The poor quality of political debate in Parliament and around the barbecue is damaging New Zealand's economy and society, an economic panel says.
The panel in Auckland yesterday discussed issues raised in a new report on New Zealand's economy by Chartered Accountants Australia and New Zealand.
The report, Future [Inc], said New Zealand had several strengths, such as an open economy and an abundance of natural resources, while the rise of Asia and advances in technology offered opportunities to boost its economy.
But New Zealand was vulnerable to natural disasters, and faced income inequality and an ageing population.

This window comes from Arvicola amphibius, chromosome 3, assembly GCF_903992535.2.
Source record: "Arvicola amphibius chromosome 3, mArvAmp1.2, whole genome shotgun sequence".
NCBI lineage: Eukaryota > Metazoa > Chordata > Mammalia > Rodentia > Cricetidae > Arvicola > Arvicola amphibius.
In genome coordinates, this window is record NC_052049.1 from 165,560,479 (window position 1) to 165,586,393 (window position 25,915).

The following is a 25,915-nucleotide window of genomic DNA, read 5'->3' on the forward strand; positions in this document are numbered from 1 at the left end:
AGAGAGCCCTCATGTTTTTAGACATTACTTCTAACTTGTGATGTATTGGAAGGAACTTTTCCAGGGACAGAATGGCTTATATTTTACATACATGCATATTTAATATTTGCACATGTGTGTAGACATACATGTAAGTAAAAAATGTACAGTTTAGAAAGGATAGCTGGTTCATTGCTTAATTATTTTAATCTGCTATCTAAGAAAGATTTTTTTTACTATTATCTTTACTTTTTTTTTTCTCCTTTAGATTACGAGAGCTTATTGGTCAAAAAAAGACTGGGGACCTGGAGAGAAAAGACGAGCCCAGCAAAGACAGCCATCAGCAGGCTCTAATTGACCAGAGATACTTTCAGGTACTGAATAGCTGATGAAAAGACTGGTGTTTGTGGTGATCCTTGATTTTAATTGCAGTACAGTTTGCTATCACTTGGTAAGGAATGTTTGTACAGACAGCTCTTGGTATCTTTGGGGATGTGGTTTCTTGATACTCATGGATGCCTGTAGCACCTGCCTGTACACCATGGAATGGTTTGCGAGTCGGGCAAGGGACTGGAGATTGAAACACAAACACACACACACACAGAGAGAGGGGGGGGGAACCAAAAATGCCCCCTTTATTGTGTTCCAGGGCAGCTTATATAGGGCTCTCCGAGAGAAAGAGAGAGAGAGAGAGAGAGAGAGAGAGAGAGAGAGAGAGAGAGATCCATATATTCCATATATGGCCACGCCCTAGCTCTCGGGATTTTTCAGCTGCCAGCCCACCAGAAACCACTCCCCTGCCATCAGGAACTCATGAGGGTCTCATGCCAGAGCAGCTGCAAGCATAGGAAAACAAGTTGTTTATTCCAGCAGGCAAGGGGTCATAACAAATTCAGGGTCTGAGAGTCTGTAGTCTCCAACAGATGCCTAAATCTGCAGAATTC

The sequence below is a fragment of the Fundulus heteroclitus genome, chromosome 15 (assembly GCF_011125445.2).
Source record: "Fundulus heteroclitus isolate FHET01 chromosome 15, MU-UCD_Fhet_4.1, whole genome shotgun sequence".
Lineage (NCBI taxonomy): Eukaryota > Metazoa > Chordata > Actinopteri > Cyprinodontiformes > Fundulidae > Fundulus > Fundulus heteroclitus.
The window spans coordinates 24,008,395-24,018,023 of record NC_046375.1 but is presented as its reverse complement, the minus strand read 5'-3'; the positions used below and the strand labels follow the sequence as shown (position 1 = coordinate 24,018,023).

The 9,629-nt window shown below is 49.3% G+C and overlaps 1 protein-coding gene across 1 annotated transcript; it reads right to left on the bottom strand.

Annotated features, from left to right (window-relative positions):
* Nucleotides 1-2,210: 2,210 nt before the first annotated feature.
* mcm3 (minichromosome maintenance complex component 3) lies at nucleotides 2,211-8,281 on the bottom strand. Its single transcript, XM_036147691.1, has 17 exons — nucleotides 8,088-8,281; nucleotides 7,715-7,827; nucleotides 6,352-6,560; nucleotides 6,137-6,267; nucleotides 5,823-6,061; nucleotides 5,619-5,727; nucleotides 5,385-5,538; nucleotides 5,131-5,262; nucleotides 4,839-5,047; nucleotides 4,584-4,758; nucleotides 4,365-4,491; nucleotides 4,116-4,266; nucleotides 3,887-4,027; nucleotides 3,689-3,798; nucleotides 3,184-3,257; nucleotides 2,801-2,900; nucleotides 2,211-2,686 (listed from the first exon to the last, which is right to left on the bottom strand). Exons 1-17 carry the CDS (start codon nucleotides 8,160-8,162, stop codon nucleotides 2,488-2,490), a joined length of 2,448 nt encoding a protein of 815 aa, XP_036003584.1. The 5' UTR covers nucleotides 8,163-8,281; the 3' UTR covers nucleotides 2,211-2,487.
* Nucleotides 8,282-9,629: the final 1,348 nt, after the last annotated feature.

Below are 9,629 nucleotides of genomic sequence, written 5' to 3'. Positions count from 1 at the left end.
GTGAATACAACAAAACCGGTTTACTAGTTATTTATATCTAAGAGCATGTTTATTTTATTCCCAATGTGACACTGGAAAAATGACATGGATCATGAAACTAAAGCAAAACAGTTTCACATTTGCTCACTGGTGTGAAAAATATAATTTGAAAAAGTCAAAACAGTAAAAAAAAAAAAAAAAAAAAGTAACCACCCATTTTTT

New Zealand Institute of Economic Research principal economist Shamubeel Eaqub said he was less than inspired when listening to New Zealand's current politicians.
"We continue to see reducing engagement in politics in New Zealand, both at the local and national level, and that's incredibly disappointing."
Eaqub said important issues such as education and the "sacred cow" of immigration were rarely discussed in any depth.
Although the panellists agreed New Zealand's politicians needed to show leadership, Eaqub said the public also needed to embrace discussion on important issues.
"The barbecue talk has to move from house prices to education and poverty and all those things that matter, not just house prices," he said.